Freezing up when called on.
Putting down others or self.
Misbehavior… or something more serious?
We’ve all seen these behaviors in students at one time or another. Often, we see them daily in a variety of forms. Many times, we label these actions as “misbehavior” and are quick to dole out consequences without also helping the child work through the issue.
In reality, each time a child acts out, there is usually a deeper reason behind it. Fear of failure. Confusion. Stress from home life. Insecurity. Low self-esteem. Traumatic experiences.
Don’t get me wrong – it can be really hard to recognize this in the moment. When you’re in charge of a classroom full of kiddos and there’s suddenly a disruptive behavior, the frustration is real. Teachers are humans too, and we have our own emotional reactions, stressors, and insecurities.
That’s why I feel so strongly about the importance of Social and Emotional Learning (S.E.L.) – it’s imperative for today’s classroom when more children than ever before are suffering from anxiety and depression.
Today, at least 1 in 8 children suffer from anxiety disorders, and those stats only include the ones who have been officially diagnosed. Additionally, the Child Mind Institute reports that there’s been a 17% increase in childhood anxiety over the past decade.
There’s a lot of speculation out there on what’s caused this. Is it the frequent active shooter drills? The high stakes testing? The influence of social media and general screen time? Or simply a heightened awareness and recognition of mental health issues?
To be honest, I have no idea, and figuring that out is well beyond the scope of my expertise. What I do know is that kids today are struggling, and incorporating S.E.L. into the classroom on a regular basis is one way that we can help.
Can you imagine how different your classroom would be if every child was able to name their emotions, regulate themselves, and interact kindly and empathetically with peers? Sounds like a dream, right? These are all goals of S.E.L.!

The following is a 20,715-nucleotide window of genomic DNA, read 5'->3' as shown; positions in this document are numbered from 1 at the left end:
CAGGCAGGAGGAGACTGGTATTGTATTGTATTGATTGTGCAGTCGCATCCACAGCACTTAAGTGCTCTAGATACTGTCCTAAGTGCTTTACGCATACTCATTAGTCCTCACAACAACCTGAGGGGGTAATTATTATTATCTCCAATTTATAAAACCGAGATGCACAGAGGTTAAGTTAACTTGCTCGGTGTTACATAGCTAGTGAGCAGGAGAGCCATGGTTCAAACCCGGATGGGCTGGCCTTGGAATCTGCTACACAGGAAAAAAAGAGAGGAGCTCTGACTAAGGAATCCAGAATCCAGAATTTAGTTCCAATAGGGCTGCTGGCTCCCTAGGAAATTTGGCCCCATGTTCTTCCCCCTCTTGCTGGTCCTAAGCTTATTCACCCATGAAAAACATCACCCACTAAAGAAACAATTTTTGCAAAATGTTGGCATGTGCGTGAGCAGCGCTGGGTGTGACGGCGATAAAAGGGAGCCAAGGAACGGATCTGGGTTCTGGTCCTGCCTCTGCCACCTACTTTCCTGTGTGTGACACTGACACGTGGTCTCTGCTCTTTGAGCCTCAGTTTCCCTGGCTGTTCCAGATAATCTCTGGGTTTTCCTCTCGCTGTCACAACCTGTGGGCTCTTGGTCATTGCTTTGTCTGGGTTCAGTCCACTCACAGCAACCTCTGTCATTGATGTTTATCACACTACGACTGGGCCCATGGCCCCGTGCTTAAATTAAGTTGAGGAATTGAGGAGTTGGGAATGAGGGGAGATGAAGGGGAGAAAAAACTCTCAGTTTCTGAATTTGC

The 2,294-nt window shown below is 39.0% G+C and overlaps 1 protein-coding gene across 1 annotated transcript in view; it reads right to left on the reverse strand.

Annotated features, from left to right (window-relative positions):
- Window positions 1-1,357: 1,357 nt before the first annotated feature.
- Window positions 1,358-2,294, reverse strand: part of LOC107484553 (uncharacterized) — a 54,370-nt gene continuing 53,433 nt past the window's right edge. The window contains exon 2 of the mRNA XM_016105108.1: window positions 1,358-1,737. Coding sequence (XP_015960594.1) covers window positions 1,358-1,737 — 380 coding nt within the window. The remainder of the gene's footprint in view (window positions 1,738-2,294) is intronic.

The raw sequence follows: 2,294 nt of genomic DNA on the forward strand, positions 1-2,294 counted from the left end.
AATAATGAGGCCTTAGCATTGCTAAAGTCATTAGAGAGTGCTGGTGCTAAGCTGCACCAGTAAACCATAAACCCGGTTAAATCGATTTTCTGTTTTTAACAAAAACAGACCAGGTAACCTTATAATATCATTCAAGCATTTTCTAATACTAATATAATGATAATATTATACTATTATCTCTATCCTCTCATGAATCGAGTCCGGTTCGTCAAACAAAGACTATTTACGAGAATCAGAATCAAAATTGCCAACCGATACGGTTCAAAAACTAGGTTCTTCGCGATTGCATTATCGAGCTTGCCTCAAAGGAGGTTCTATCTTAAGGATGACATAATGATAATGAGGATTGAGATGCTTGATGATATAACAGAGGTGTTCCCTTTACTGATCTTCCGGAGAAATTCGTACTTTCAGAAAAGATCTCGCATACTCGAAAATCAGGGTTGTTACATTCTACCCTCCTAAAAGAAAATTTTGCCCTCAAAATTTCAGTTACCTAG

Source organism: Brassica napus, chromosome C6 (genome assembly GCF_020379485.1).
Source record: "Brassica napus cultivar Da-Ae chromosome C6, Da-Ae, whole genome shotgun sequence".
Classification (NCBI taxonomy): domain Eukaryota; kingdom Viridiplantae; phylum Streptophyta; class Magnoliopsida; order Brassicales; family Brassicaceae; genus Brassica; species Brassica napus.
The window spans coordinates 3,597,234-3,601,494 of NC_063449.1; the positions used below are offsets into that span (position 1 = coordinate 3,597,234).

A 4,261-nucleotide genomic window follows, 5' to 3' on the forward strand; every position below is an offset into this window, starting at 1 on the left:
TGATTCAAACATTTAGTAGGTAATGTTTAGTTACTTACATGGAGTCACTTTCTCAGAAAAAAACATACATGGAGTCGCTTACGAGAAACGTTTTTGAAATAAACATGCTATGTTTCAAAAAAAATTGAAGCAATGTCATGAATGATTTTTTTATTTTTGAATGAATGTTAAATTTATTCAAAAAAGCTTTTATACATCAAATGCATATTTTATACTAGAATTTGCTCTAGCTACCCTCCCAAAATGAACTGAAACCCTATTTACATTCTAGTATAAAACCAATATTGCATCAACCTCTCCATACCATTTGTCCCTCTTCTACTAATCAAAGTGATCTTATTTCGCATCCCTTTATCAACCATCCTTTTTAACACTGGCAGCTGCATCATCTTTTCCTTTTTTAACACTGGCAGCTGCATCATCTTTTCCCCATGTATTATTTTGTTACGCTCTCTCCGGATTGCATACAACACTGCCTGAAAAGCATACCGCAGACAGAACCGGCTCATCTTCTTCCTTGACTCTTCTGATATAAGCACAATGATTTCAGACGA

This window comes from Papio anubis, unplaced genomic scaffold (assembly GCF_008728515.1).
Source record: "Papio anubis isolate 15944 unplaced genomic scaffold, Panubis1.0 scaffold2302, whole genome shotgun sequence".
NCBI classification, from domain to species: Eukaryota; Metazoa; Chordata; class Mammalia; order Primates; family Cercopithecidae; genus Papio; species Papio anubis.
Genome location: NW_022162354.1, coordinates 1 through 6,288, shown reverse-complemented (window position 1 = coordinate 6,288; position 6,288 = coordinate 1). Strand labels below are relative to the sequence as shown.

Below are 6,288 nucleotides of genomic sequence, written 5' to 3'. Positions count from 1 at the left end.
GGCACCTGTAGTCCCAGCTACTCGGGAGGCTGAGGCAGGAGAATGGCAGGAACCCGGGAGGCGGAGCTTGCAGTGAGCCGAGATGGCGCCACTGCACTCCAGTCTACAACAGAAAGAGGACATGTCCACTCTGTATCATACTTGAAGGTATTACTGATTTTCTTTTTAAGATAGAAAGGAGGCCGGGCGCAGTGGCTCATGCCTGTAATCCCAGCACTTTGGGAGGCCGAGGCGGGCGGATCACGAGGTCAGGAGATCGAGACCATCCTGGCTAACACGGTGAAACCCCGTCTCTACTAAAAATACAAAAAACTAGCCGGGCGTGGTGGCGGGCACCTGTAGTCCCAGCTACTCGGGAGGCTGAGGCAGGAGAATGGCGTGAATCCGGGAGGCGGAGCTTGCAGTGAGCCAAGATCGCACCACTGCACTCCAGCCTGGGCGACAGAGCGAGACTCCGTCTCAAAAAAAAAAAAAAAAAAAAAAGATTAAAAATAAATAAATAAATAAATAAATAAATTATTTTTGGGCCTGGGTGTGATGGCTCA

Let’s look at a hypothetical scenario and see how S.E.L. could help.
Just like in the Big Feelings For Big Kids S.E.L. Comprehension resource, it can be helpful to analyze emotions found in relevant scenarios.
Jase is working on a guided reading passage. All of a sudden, he yells “This is stupid!” and crumples up his paper, throwing it toward the trash can. The teacher, alarmed, begins to scold him and assigns a consequence. Jase is required to try the assignment again, but this time, he only completes about 10% of it, leaving the rest blank. I’ll just take the bad grade, he thinks.
We’ve all experienced moments like this in our classrooms, right? Our knee-jerk reaction may be to get upset at Jase for being disruptive, disrespectful, and disobedient. When we work on naming and understanding our emotions, though, we start to see these scenarios in a different light.
What’s really going on here? Jase is upset that he doesn’t understand the assignment. He doesn’t have the ability to name his frustrations, and he lacks the confidence to admit to the teacher or to his peers that he needs help. His anxiety begins to rise, and he becomes even more convinced that he’s just not good at school. His self-esteem suffers. Not an outcome we want to encourage for any of our students. ? The teacher also feels defeated, unsure how to help her struggling student.
In a classroom environment that teaches social and emotional learning, this scenario could play out very differently.